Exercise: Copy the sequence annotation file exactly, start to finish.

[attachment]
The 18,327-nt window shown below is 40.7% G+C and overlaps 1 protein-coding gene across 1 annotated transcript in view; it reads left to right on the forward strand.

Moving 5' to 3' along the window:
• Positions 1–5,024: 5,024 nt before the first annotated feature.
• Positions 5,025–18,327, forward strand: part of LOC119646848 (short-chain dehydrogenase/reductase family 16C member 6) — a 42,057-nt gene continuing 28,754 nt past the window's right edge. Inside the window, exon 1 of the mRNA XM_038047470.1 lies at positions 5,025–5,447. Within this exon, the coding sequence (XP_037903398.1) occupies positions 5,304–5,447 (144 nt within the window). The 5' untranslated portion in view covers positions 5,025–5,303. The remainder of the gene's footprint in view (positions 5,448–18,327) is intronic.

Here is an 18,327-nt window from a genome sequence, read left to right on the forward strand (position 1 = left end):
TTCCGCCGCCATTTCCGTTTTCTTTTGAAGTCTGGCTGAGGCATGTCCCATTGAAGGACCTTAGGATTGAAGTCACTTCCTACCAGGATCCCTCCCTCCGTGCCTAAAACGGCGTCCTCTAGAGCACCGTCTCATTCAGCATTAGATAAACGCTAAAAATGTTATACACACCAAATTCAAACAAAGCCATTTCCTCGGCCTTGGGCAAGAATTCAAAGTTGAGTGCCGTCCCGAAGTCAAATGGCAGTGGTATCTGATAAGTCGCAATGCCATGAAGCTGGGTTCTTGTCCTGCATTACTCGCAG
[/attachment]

The 18,327-nt window shown below is 40.7% G+C and overlaps 1 protein-coding gene across 1 annotated transcript in view; it reads left to right on the forward strand.

Moving 5' to 3' along the window:
• Positions 1–5,024: 5,024 nt before the first annotated feature.
• Positions 5,025–18,327, forward strand: part of LOC119646848 (short-chain dehydrogenase/reductase family 16C member 6) — a 42,057-nt gene continuing 28,754 nt past the window's right edge. Inside the window, exon 1 of the mRNA XM_038047470.1 lies at positions 5,025–5,447. Within this exon, the coding sequence (XP_037903398.1) occupies positions 5,304–5,447 (144 nt within the window). The 5' untranslated portion in view covers positions 5,025–5,303. The remainder of the gene's footprint in view (positions 5,448–18,327) is intronic.

Here is an 18,327-nt window from a genome sequence, read left to right on the forward strand (position 1 = left end):
TTCCGCCGCCATTTCCGTTTTCTTTTGAAGTCTGGCTGAGGCATGTCCCATTGAAGGACCTTAGGATTGAAGTCACTTCCTACCAGGATCCCTCCCTCCGTGCCTAAAACGGCGTCCTCTAGAGCACCGTCTCATTCAGCATTAGATAAACGCTAAAAATGTTATACACACCAAATTCAAACAAAGCCATTTCCTCGGCCTTGGGCAAGAATTCAAAGTTGAGTGCCGTCCCGAAGTCAAATGGCAGTGGTATCTGATAAGTCGCAATGCCATGAAGCTGGGTTCTTGTCCTGCATTACTCGCAG